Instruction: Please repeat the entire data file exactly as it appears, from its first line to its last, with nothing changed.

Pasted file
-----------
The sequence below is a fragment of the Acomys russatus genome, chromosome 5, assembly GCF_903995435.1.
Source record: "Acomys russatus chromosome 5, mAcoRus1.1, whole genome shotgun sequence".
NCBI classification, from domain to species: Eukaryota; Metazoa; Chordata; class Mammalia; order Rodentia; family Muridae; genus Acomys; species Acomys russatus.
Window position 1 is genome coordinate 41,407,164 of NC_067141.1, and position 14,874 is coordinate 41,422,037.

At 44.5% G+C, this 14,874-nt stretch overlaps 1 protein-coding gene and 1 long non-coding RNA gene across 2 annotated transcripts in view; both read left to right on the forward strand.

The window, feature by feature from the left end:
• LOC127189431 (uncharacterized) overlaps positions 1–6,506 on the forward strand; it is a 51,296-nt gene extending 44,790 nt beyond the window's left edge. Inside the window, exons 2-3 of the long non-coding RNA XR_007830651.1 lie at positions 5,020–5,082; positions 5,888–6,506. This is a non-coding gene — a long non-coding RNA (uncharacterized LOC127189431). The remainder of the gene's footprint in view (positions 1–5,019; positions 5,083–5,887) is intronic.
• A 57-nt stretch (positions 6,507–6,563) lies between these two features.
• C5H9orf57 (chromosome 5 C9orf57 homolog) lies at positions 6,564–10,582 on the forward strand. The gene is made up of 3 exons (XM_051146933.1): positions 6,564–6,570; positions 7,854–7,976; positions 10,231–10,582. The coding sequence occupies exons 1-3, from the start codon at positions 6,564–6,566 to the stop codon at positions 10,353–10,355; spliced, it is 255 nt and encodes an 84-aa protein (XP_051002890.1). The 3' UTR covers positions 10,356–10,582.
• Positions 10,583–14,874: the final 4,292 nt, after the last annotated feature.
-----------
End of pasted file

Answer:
The sequence below is a fragment of the Acomys russatus genome, chromosome 5, assembly GCF_903995435.1.
Source record: "Acomys russatus chromosome 5, mAcoRus1.1, whole genome shotgun sequence".
NCBI classification, from domain to species: Eukaryota; Metazoa; Chordata; class Mammalia; order Rodentia; family Muridae; genus Acomys; species Acomys russatus.
Window position 1 is genome coordinate 41,407,164 of NC_067141.1, and position 14,874 is coordinate 41,422,037.

At 44.5% G+C, this 14,874-nt stretch overlaps 1 protein-coding gene and 1 long non-coding RNA gene across 2 annotated transcripts in view; both read left to right on the forward strand.

The window, feature by feature from the left end:
• LOC127189431 (uncharacterized) overlaps positions 1–6,506 on the forward strand; it is a 51,296-nt gene extending 44,790 nt beyond the window's left edge. Inside the window, exons 2-3 of the long non-coding RNA XR_007830651.1 lie at positions 5,020–5,082; positions 5,888–6,506. This is a non-coding gene — a long non-coding RNA (uncharacterized LOC127189431). The remainder of the gene's footprint in view (positions 1–5,019; positions 5,083–5,887) is intronic.
• A 57-nt stretch (positions 6,507–6,563) lies between these two features.
• C5H9orf57 (chromosome 5 C9orf57 homolog) lies at positions 6,564–10,582 on the forward strand. The gene is made up of 3 exons (XM_051146933.1): positions 6,564–6,570; positions 7,854–7,976; positions 10,231–10,582. The coding sequence occupies exons 1-3, from the start codon at positions 6,564–6,566 to the stop codon at positions 10,353–10,355; spliced, it is 255 nt and encodes an 84-aa protein (XP_051002890.1). The 3' UTR covers positions 10,356–10,582.
• Positions 10,583–14,874: the final 4,292 nt, after the last annotated feature.